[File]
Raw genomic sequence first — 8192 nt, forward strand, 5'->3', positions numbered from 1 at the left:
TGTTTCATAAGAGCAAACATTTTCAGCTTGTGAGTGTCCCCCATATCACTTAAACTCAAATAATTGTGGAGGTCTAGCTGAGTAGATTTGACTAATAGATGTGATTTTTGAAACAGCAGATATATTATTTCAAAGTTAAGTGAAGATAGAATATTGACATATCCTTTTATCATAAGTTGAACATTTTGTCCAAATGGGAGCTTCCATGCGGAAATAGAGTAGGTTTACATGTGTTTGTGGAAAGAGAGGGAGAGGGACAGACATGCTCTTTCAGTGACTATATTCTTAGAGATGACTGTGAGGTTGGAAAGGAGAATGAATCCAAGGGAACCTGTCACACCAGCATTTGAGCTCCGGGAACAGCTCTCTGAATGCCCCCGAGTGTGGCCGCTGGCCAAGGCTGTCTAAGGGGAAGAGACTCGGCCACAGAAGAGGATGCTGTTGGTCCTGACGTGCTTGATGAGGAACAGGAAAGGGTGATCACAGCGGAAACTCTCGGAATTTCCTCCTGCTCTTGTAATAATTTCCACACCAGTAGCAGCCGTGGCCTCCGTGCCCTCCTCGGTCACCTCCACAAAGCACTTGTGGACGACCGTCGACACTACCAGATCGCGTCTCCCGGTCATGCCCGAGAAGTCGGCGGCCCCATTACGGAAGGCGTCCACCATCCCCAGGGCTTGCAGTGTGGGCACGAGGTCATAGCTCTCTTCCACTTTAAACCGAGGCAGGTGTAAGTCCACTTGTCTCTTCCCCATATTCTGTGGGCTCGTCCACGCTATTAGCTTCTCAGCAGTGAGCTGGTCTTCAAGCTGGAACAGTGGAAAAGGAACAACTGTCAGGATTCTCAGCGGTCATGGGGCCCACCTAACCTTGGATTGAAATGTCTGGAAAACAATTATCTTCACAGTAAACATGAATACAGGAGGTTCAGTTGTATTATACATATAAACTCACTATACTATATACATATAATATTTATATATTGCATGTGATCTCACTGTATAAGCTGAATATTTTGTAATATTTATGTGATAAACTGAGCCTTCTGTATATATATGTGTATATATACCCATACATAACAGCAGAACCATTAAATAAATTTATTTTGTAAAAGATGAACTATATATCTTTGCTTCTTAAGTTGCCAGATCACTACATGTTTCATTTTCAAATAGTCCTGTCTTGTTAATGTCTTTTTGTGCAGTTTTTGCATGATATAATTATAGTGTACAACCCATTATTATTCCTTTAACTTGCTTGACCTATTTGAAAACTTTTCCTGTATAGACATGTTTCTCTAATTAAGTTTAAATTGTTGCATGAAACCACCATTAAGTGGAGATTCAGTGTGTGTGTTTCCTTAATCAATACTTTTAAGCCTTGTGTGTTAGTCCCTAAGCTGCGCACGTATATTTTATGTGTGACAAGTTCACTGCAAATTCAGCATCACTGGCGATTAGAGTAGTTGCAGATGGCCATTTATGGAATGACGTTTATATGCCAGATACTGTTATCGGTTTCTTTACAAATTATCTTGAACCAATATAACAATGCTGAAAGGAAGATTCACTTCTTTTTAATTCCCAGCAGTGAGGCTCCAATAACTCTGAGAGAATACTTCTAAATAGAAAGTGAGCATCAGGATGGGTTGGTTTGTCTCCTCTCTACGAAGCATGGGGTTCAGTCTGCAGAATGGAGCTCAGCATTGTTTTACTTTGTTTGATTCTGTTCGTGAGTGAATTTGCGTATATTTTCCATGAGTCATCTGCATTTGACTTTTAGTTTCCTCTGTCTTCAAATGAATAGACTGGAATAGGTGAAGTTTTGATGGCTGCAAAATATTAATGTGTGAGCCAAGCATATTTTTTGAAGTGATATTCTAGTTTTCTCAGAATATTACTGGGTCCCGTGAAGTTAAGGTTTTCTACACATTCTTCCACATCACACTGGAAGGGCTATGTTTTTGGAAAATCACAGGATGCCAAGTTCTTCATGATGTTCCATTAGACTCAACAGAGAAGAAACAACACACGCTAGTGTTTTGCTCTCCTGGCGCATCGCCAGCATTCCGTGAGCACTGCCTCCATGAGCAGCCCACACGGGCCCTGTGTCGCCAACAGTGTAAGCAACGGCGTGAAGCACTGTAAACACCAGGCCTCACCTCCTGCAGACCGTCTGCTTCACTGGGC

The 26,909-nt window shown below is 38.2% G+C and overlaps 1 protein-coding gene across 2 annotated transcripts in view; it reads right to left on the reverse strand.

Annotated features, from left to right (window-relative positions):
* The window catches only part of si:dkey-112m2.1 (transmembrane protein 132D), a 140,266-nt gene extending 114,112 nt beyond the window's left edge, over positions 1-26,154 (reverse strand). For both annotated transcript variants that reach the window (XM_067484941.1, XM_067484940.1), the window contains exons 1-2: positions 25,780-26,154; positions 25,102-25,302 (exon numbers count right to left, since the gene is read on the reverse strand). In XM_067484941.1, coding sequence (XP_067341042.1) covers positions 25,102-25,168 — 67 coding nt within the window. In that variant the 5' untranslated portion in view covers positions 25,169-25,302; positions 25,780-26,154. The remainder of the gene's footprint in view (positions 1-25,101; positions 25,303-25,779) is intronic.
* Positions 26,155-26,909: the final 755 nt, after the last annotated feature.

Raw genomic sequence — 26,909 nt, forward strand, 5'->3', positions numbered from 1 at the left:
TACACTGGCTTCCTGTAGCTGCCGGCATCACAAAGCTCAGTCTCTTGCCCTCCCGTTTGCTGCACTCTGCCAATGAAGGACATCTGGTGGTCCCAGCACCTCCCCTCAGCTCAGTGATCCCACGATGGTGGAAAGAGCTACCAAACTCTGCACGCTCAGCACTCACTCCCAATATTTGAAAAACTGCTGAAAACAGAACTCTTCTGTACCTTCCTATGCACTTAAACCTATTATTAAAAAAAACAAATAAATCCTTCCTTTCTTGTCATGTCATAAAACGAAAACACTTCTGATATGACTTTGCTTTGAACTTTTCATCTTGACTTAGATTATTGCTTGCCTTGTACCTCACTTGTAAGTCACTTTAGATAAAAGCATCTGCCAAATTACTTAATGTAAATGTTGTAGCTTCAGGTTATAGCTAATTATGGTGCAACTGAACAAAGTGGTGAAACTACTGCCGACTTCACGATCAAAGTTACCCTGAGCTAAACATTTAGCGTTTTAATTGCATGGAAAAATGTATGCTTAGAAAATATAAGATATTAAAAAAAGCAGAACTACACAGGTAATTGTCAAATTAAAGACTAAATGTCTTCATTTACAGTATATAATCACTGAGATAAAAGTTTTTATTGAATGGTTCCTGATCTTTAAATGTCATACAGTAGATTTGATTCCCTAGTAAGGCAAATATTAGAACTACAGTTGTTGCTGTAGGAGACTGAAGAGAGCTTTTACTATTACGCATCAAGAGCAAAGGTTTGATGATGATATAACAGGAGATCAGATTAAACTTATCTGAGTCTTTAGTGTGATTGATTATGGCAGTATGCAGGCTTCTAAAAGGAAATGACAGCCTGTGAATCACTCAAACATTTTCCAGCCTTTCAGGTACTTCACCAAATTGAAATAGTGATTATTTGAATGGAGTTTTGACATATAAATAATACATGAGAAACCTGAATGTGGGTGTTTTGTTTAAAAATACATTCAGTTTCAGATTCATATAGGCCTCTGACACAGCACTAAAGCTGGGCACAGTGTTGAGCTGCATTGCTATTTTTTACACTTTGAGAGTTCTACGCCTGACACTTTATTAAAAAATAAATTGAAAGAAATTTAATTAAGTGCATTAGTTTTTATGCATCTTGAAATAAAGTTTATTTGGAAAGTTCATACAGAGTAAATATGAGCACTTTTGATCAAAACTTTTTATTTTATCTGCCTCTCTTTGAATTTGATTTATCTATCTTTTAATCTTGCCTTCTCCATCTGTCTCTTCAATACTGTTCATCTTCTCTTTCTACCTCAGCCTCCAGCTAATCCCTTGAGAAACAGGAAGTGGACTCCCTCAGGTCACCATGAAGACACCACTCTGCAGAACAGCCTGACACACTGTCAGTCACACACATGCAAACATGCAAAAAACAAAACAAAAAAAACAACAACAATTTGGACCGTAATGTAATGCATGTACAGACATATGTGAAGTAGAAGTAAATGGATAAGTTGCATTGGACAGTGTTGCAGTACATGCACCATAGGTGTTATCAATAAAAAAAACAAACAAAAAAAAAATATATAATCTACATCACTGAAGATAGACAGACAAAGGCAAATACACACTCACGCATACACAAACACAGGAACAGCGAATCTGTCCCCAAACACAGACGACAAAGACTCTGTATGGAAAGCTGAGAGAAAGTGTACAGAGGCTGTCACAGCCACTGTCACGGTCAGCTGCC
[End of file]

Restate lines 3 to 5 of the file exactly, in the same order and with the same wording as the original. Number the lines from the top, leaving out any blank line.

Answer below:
The 26,909-nt window shown below is 38.2% G+C and overlaps 1 protein-coding gene across 2 annotated transcripts in view; it reads right to left on the reverse strand.

Annotated features, from left to right (window-relative positions):
* The window catches only part of si:dkey-112m2.1 (transmembrane protein 132D), a 140,266-nt gene extending 114,112 nt beyond the window's left edge, over positions 1-26,154 (reverse strand). For both annotated transcript variants that reach the window (XM_067484941.1, XM_067484940.1), the window contains exons 1-2: positions 25,780-26,154; positions 25,102-25,302 (exon numbers count right to left, since the gene is read on the reverse strand). In XM_067484941.1, coding sequence (XP_067341042.1) covers positions 25,102-25,168 — 67 coding nt within the window. In that variant the 5' untranslated portion in view covers positions 25,169-25,302; positions 25,780-26,154. The remainder of the gene's footprint in view (positions 1-25,101; positions 25,303-25,779) is intronic.